In addition, many teacup dogs are created using suspect breeding processes, which we’ll look at in more detail later. This further increases the chances of a teacup puppy having serious health issues.
While the life expectancy for a Yorkshire Terrier is 11-15 years, life expectancy for a teacup Yorkie is shorter. It may be as short as 7-9 years.
Brain and Bone Problems
When we mess with the proportions that nature intended, things can go wrong. Teacup puppies can suffer from brain inflammation or a buildup of fluid inside the skull.
Teacup dog skulls may also have soft spots in them, like the fontanelle in a human baby. But unlike a human infant, the soft spot on a tiny dog’s head never closes. This makes them permanently vulnerable to injury and brain damage.
Teacup puppies suffer the added problems of poor bone health. Not just in the skull, but throughout the body. This means that they are more prone to fractures if they fall or are injured.
Teacup Dogs – Mental Health
A number of studies show mental or psychological health in dogs is linked to size. Psychology Today has produced an interesting report on this topic.
Being a small dog in a big world is probably quite stressful, so it is perhaps not surprising that tiny dogs have more than their share of emotional problems.
Caring for a Teacup Yorkie
Before you decide to go ahead and bring home a teacup Yorkie, you should think about what’s involved in caring for such a tiny dog.
Because your puppy’s bones are fragile, it’s vital that he doesn’t fall or get stepped on. You’ll need to prevent him from jumping on and off of high (to him) surfaces or playing with small children.
You’ll also need to be sure that you or someone else is around to feed him frequently. Hourly is not too often for some tiny dogs. They are not able to process enough food to keep their blood-sugar level stable unless they are fed often.
You’ll also need to accept that your tiny friend may be difficult, if not impossible, to house train. Bladder problems such as incontinence are common in teacup dogs, and it is hard to potty train a dog with such a tiny bladder.
Teacup Yorkie Breeders
Earlier, poor breeding practices were mentioned as a contributing factor in teacup dog health issues. The reason is simple.
To get a smaller than average dog, you have to breed smaller than average dogs. And in many cases, the smallest dog in a litter is less healthy than its larger littermates.
Instead of selecting dogs that will make the healthiest parents, some breeders select the smallest dogs without regard for health problems they might be inflicting on the next generation.
The reason, of course, is money.
Teacup Yorkie Price
Reputable breeders are not willing to compromise the health of their Yorkshire Terriers in order to satisfy the demand for tiny dogs.
And demand is unfortunately high.
That means teacup puppy breeders can charge a lot of money for their pups.
Some teacup puppy websites offer financing to encourage buyers to dip into their wallets and make a purchase. There’s a reason for that.
You can expect to pay upwards of $2,000 for a teacup puppy. And that’s before you start forking out for the vet bills.
Finding a Healthy Teacup Puppy
Many of the above problems occur to some extent already in toy breeds. Buying a puppy that is even smaller increases the risk of them happening to your dog.
Finding a healthy teacup puppy is a challenge. One that many veterinary experts would describe as impossible. We don’t yet have the means to miniaturize a truly perfect dog.
When discussing tiny dogs, Marty Becker, DVM advises against buying “the tiniest of the tiny or any small dog before it is old enough.” He also notes that “reputable breeders usually won’t let small-breed puppies go until they’re 12 weeks old.”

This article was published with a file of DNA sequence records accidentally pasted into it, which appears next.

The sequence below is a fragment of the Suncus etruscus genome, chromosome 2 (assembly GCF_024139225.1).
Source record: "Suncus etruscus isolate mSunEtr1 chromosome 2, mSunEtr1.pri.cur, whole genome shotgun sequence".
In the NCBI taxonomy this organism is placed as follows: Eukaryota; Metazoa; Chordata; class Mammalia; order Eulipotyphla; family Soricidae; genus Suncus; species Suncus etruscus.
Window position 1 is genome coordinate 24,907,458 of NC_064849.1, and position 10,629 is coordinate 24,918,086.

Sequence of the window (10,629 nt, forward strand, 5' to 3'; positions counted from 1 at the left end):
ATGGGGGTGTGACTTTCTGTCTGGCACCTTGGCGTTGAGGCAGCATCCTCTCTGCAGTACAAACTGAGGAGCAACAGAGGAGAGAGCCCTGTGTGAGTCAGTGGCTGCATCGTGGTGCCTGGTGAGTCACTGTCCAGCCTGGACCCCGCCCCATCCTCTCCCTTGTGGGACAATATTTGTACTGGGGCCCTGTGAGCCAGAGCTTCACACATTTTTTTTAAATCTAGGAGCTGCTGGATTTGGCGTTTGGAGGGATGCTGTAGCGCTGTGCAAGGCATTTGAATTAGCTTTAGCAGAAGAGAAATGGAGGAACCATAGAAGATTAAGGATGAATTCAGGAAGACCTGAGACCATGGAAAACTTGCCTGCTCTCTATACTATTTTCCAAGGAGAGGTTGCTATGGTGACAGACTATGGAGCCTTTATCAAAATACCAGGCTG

Ultimately, the truth is that if you want a miniature dog, you are going to have to accept that it will also be a less healthy dog. And a less healthy dog can bring risk and heartache.
If after reading this, you still want a teacup Yorkie to love, consider a Yorkie rescue organization. It’s a way to give a dog a home without contributing to the demand for teacup puppies.
There are many rescue organizations around the country with all sizes of Yorkies in need of good homes. And adopting costs far less than buying a puppy.
Teacup Yorkies – Summary
We all want the best for our dogs, and for that reason, we hope that you will compromise and opt for a slightly bigger version of your dream.
Tiny dogs are incredibly appealing. If you find yourself longing for a teacup Yorkie, your feelings are natural and human. You may even feel that you are rescuing this little scrap of life.
But tiny teacup dogs face many problems and every time a teacup puppy is purchased, a breeder creates more teacup puppies to meet the demand. Most qualified veterinarians advise against buying these tiny puppies for that reason.
Many puppy buyers are simply not aware that miniaturizing a dog can be harmful. We hope that this guide will help raise awareness of the problems caused by trying to breed ever smaller dogs.
We know that this information may make some people sad and disappointed, but it’s important to be informed about the reality of teacup breeding.
The risks and challenges of being a teacup Yorkie owner are clear. To summarize, they include:
- accidents – the risks to your dog of being tiny in a busy human world
- sickness – the multiple inherent health problems caused by miniaturization and bad breeding
- special care – including frequent feeding, potty training problems, and preventing accidental injury
- poor nutrition and care before purchase – the risks to your puppy of being raised by a breeder unconcerned by the problems they are causing and motivated purely by money.
A puppy is a long-term commitment and should bring joy to the family that he joins. The way to achieve that is to purchase a healthy puppy from healthy parents. That puppy will be bred by a compassionate and knowledgeable person who puts the welfare of their dogs above profit.
Fortunately, there are many small dog breeds that are relatively healthy and robust and can make great family pets.
You can discover more about finding the right puppy for your family in our puppy search series.
This article has been extensively updated for 2019.
The American Kennel Club
The Kennel Club
McGreevy PD, et al. Dog Behavior Co-Varies with Height, Bodyweight and Skull Shape, PLoS ONE, 2013.
Williams, Colleen. Common Health Issues in Teacup Dogs, Healthy Paws Pet Insurance & Foundation, 2018.
Becker, Marty, DVM, Why ‘Purse’ Dogs Carry a Host of Health Issues, VetStreet, 2011.
Becker, Marty, DVM, 5 Toy Breeds This Vet Worries About, VetStreet, 2016.